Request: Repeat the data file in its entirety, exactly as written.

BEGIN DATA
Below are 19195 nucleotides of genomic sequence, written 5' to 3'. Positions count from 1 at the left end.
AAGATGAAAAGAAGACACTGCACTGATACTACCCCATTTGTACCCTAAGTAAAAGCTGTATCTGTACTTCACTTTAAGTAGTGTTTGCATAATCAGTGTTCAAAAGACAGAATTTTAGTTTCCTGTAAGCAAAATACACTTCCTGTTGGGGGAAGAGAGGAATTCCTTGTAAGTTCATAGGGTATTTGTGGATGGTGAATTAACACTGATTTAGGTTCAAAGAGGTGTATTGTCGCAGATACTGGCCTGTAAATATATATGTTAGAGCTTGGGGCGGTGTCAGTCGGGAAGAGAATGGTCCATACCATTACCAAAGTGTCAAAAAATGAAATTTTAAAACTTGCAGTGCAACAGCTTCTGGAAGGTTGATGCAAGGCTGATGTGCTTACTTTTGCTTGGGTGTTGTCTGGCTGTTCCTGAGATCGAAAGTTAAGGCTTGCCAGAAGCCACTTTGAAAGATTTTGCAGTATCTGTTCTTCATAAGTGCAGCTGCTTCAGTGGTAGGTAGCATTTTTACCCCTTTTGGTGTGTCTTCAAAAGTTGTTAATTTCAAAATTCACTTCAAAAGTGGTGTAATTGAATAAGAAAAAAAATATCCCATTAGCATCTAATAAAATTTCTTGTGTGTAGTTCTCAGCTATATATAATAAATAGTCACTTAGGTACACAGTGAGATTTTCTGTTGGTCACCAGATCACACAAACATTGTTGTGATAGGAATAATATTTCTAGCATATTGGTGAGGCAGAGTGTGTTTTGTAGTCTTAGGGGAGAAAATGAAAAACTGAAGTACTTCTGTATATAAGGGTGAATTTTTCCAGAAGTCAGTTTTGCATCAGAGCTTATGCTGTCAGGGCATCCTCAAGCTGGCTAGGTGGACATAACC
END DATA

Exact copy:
Below are 19195 nucleotides of genomic sequence, written 5' to 3'. Positions count from 1 at the left end.
AAGATGAAAAGAAGACACTGCACTGATACTACCCCATTTGTACCCTAAGTAAAAGCTGTATCTGTACTTCACTTTAAGTAGTGTTTGCATAATCAGTGTTCAAAAGACAGAATTTTAGTTTCCTGTAAGCAAAATACACTTCCTGTTGGGGGAAGAGAGGAATTCCTTGTAAGTTCATAGGGTATTTGTGGATGGTGAATTAACACTGATTTAGGTTCAAAGAGGTGTATTGTCGCAGATACTGGCCTGTAAATATATATGTTAGAGCTTGGGGCGGTGTCAGTCGGGAAGAGAATGGTCCATACCATTACCAAAGTGTCAAAAAATGAAATTTTAAAACTTGCAGTGCAACAGCTTCTGGAAGGTTGATGCAAGGCTGATGTGCTTACTTTTGCTTGGGTGTTGTCTGGCTGTTCCTGAGATCGAAAGTTAAGGCTTGCCAGAAGCCACTTTGAAAGATTTTGCAGTATCTGTTCTTCATAAGTGCAGCTGCTTCAGTGGTAGGTAGCATTTTTACCCCTTTTGGTGTGTCTTCAAAAGTTGTTAATTTCAAAATTCACTTCAAAAGTGGTGTAATTGAATAAGAAAAAAAATATCCCATTAGCATCTAATAAAATTTCTTGTGTGTAGTTCTCAGCTATATATAATAAATAGTCACTTAGGTACACAGTGAGATTTTCTGTTGGTCACCAGATCACACAAACATTGTTGTGATAGGAATAATATTTCTAGCATATTGGTGAGGCAGAGTGTGTTTTGTAGTCTTAGGGGAGAAAATGAAAAACTGAAGTACTTCTGTATATAAGGGTGAATTTTTCCAGAAGTCAGTTTTGCATCAGAGCTTATGCTGTCAGGGCATCCTCAAGCTGGCTAGGTGGACATAACC